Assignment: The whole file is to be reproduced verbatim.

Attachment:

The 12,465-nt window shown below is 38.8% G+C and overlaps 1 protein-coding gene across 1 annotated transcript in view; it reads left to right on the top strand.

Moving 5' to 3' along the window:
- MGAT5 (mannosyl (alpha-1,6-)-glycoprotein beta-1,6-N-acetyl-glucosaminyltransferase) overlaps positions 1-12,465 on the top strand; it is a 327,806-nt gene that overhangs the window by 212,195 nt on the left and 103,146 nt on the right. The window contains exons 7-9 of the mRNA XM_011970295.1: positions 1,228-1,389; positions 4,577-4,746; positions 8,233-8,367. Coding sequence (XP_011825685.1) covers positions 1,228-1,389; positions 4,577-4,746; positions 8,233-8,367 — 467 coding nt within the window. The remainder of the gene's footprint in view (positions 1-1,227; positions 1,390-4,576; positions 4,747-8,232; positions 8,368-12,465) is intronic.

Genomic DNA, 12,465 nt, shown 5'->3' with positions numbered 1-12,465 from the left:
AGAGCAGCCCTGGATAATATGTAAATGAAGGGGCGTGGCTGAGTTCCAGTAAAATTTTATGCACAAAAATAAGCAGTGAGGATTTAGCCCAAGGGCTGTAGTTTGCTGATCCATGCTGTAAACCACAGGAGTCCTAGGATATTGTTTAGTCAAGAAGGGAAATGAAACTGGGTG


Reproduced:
The 12,465-nt window shown below is 38.8% G+C and overlaps 1 protein-coding gene across 1 annotated transcript in view; it reads left to right on the top strand.

Moving 5' to 3' along the window:
- MGAT5 (mannosyl (alpha-1,6-)-glycoprotein beta-1,6-N-acetyl-glucosaminyltransferase) overlaps positions 1-12,465 on the top strand; it is a 327,806-nt gene that overhangs the window by 212,195 nt on the left and 103,146 nt on the right. The window contains exons 7-9 of the mRNA XM_011970295.1: positions 1,228-1,389; positions 4,577-4,746; positions 8,233-8,367. Coding sequence (XP_011825685.1) covers positions 1,228-1,389; positions 4,577-4,746; positions 8,233-8,367 — 467 coding nt within the window. The remainder of the gene's footprint in view (positions 1-1,227; positions 1,390-4,576; positions 4,747-8,232; positions 8,368-12,465) is intronic.

Genomic DNA, 12,465 nt, shown 5'->3' with positions numbered 1-12,465 from the left:
AGAGCAGCCCTGGATAATATGTAAATGAAGGGGCGTGGCTGAGTTCCAGTAAAATTTTATGCACAAAAATAAGCAGTGAGGATTTAGCCCAAGGGCTGTAGTTTGCTGATCCATGCTGTAAACCACAGGAGTCCTAGGATATTGTTTAGTCAAGAAGGGAAATGAAACTGGGTG